You might have heard that no bank faced criminal charges after the financial crisis of 2008. But that's not quite true. Abacus Federal Savings Bank, a New York Chinatown–based institution founded in 1984 by Thomas Sung, was charged in 2012 with fraud and accused of falsifying mortgage applications by the Manhattan District Attorney's office. The bank and the family that runs it are the focus of a new documentary from Hoop Dreams director Steve James, Abacus: Small Enough to Jail.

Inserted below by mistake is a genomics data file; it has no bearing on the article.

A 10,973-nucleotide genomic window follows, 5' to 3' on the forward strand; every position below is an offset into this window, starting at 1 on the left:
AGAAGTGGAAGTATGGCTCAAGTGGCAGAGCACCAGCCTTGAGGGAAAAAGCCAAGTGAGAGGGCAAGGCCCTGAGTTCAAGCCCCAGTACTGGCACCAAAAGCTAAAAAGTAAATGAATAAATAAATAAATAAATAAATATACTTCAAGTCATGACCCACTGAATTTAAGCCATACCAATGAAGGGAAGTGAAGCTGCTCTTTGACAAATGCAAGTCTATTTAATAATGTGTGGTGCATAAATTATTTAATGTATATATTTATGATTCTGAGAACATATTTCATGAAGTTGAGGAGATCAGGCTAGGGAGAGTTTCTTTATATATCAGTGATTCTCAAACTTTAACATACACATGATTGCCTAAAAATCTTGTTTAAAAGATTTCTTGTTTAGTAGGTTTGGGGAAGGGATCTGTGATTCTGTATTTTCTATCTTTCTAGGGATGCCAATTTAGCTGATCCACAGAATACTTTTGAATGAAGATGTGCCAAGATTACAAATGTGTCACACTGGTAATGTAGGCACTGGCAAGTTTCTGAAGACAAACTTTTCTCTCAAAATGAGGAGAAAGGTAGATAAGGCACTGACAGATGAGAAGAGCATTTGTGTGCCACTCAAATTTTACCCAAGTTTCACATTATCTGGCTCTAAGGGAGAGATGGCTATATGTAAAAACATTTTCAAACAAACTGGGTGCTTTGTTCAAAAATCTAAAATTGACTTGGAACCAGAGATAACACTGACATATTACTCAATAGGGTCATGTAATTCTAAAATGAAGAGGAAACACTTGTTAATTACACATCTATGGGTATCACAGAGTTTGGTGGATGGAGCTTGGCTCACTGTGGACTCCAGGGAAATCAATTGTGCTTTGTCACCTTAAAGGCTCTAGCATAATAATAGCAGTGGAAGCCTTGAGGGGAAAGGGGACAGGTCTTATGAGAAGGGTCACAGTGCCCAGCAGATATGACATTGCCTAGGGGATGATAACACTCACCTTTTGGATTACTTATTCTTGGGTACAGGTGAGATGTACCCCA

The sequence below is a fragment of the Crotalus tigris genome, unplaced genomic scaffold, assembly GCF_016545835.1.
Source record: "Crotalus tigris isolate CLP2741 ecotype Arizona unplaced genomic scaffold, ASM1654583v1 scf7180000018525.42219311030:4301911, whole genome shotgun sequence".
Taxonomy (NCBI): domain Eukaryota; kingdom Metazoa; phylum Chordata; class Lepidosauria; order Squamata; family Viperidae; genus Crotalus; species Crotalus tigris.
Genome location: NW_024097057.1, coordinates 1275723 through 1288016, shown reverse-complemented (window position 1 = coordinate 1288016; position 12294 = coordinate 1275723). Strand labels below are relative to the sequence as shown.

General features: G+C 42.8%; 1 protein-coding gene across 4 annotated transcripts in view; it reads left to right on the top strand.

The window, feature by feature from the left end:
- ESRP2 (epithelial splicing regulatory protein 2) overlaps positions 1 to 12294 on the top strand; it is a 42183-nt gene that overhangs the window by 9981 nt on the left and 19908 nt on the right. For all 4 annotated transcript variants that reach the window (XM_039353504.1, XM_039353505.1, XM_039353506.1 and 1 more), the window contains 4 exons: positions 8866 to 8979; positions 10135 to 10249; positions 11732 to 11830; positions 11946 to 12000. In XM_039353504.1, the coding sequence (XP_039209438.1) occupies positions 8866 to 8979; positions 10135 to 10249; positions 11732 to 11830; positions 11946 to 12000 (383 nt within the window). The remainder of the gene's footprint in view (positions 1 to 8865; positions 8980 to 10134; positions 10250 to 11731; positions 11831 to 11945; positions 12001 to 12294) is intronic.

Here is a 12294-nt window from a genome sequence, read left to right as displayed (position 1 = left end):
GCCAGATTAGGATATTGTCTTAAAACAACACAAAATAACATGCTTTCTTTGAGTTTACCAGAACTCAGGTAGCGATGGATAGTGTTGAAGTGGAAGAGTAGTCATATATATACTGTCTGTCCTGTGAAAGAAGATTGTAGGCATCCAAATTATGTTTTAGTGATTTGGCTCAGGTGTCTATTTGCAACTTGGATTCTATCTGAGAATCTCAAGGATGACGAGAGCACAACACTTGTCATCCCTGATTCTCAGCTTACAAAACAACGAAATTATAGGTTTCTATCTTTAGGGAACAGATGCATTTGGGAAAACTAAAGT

The Sung family bankers fit classic archetypes—the steely immigrant patriarch, the small, fierce matriarch, the loyal Americanized daughters who nag their father to eat. In 2009, when one daughter discovered during a closing that an Abacus loan officer had been skimming money from clients, they halted the closing, fired the officer, and reported the issue to their regulator. They initially cooperated with federal inquiries, but slowly realized that at some point their family and the bank itself had become the focus of the investigation—and was potentially being cast as a scapegoat for the whole American banking system.
This article originally appeared in print under the headline "Abacus".